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M-STEP Gains In Math and Social Studies, Delcines In Reading And Writing

Sehvilla Mann

(MPRN-Undated) Test scores for Michigan’s students showed some improvements, but declines in crucial subjects. 

The state’s M-STEP scores were released Tuesday. The M-STEP tests third through eighth and eleventh grade students in various subjects, including math, social studies and English language arts.

Scores for math and social studies were up – but fewer students were proficient in English language arts than last year. The state shouldn’t be satisfied, even where there was progress, said The Education Trust Midwest’s Director of Public Engagement, Brian Gutman.

“At the end of the day this isn’t just about making sure that our scores are going up,” said Gutman. “It’s about making sure that we’re preparing our students for success across the board. And across the board our proficiency rates are still too low.”

English language arts scores had improved in 20-16. But this year, student proficiency decreased in every grade but fifth. Andy Middlestead is with the Office of Standards and Assessment in the Michigan Department of Education. He said the department will continue to focus on improving early literacy.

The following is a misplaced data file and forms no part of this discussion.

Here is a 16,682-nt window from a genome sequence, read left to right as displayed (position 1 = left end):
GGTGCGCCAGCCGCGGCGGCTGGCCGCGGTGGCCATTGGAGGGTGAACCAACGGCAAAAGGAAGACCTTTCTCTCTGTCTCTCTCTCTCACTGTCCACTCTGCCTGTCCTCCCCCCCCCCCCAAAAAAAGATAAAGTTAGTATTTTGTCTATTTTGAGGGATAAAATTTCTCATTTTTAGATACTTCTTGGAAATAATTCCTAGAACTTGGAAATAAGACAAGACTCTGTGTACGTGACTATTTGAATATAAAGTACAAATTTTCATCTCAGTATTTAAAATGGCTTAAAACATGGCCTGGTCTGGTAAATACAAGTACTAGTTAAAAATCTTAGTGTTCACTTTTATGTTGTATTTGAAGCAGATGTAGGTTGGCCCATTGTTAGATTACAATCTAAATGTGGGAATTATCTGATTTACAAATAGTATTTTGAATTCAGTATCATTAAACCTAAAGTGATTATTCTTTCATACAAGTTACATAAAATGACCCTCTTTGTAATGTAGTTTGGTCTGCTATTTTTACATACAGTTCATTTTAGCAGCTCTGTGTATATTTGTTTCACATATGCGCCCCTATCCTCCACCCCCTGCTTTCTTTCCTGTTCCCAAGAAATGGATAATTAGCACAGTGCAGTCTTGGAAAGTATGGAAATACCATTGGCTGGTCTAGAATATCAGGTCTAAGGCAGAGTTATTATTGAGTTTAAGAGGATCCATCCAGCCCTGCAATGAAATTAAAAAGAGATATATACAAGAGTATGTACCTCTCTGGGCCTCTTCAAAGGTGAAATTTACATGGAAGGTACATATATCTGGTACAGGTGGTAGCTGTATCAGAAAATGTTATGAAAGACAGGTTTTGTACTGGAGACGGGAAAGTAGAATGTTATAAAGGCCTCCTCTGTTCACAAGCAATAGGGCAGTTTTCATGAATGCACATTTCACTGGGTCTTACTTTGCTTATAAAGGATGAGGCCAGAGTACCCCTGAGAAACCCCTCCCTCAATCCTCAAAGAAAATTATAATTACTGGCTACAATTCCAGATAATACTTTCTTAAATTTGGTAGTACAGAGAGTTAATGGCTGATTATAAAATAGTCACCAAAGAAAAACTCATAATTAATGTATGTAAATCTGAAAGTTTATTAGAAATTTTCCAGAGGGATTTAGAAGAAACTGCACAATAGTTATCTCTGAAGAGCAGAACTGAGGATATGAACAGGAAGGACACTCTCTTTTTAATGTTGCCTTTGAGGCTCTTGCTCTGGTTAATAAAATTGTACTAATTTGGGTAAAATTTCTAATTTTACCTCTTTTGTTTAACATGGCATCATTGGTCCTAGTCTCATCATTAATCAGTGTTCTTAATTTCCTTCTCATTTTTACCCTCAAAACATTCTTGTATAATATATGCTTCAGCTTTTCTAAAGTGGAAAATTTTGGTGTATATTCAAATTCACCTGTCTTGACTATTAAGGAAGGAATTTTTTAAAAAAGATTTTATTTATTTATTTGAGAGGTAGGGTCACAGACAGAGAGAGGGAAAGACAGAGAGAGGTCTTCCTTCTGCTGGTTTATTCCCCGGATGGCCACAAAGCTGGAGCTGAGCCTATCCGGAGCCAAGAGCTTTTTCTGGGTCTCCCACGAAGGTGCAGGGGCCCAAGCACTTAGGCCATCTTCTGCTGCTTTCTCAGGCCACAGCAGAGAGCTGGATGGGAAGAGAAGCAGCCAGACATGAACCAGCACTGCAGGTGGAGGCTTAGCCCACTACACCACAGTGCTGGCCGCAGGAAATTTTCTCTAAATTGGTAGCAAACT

“Before we even had the scores from this year we’re really putting a lot of effort around early literacy in those young grades – kindergarten, first, second grade – to really start to put out some tools that schools might be able to use,” he said.

Gutman also expressed concerns with achievement gaps between whites and minorities, as well as between low income and higher income students. For example, in eighth grade math, 10-percent of black students tested proficient compared to 40-percent of white students.

“We have a lot of ground to make up across the board,” Gutman said. “Historically underserved students are disproportionately affected.”

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